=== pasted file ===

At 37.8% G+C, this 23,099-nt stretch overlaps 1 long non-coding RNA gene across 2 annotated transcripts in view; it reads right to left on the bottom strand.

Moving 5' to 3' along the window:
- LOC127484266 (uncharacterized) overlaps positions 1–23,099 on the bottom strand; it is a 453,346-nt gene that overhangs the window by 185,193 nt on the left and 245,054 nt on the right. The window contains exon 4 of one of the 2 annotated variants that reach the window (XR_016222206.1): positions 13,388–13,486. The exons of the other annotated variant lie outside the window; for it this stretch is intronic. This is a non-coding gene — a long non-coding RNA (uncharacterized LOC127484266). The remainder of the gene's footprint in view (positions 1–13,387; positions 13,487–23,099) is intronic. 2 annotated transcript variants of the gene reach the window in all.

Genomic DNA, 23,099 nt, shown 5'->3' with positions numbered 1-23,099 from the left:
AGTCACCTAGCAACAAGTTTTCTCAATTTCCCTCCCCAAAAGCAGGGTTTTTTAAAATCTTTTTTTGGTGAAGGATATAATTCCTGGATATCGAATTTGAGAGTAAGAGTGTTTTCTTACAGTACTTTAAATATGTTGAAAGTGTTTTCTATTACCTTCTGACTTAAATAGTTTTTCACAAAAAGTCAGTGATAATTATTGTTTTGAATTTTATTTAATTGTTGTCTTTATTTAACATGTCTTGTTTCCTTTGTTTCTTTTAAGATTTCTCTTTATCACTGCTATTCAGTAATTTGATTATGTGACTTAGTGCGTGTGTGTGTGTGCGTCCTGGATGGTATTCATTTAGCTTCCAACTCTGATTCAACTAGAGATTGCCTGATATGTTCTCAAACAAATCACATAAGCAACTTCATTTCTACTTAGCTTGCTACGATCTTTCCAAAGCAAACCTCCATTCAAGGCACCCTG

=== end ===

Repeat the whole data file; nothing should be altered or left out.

At 37.8% G+C, this 23,099-nt stretch overlaps 1 long non-coding RNA gene across 2 annotated transcripts in view; it reads right to left on the bottom strand.

Moving 5' to 3' along the window:
- LOC127484266 (uncharacterized) overlaps positions 1–23,099 on the bottom strand; it is a 453,346-nt gene that overhangs the window by 185,193 nt on the left and 245,054 nt on the right. The window contains exon 4 of one of the 2 annotated variants that reach the window (XR_016222206.1): positions 13,388–13,486. The exons of the other annotated variant lie outside the window; for it this stretch is intronic. This is a non-coding gene — a long non-coding RNA (uncharacterized LOC127484266). The remainder of the gene's footprint in view (positions 1–13,387; positions 13,487–23,099) is intronic. 2 annotated transcript variants of the gene reach the window in all.

Genomic DNA, 23,099 nt, shown 5'->3' with positions numbered 1-23,099 from the left:
AGTCACCTAGCAACAAGTTTTCTCAATTTCCCTCCCCAAAAGCAGGGTTTTTTAAAATCTTTTTTTGGTGAAGGATATAATTCCTGGATATCGAATTTGAGAGTAAGAGTGTTTTCTTACAGTACTTTAAATATGTTGAAAGTGTTTTCTATTACCTTCTGACTTAAATAGTTTTTCACAAAAAGTCAGTGATAATTATTGTTTTGAATTTTATTTAATTGTTGTCTTTATTTAACATGTCTTGTTTCCTTTGTTTCTTTTAAGATTTCTCTTTATCACTGCTATTCAGTAATTTGATTATGTGACTTAGTGCGTGTGTGTGTGTGCGTCCTGGATGGTATTCATTTAGCTTCCAACTCTGATTCAACTAGAGATTGCCTGATATGTTCTCAAACAAATCACATAAGCAACTTCATTTCTACTTAGCTTGCTACGATCTTTCCAAAGCAAACCTCCATTCAAGGCACCCTG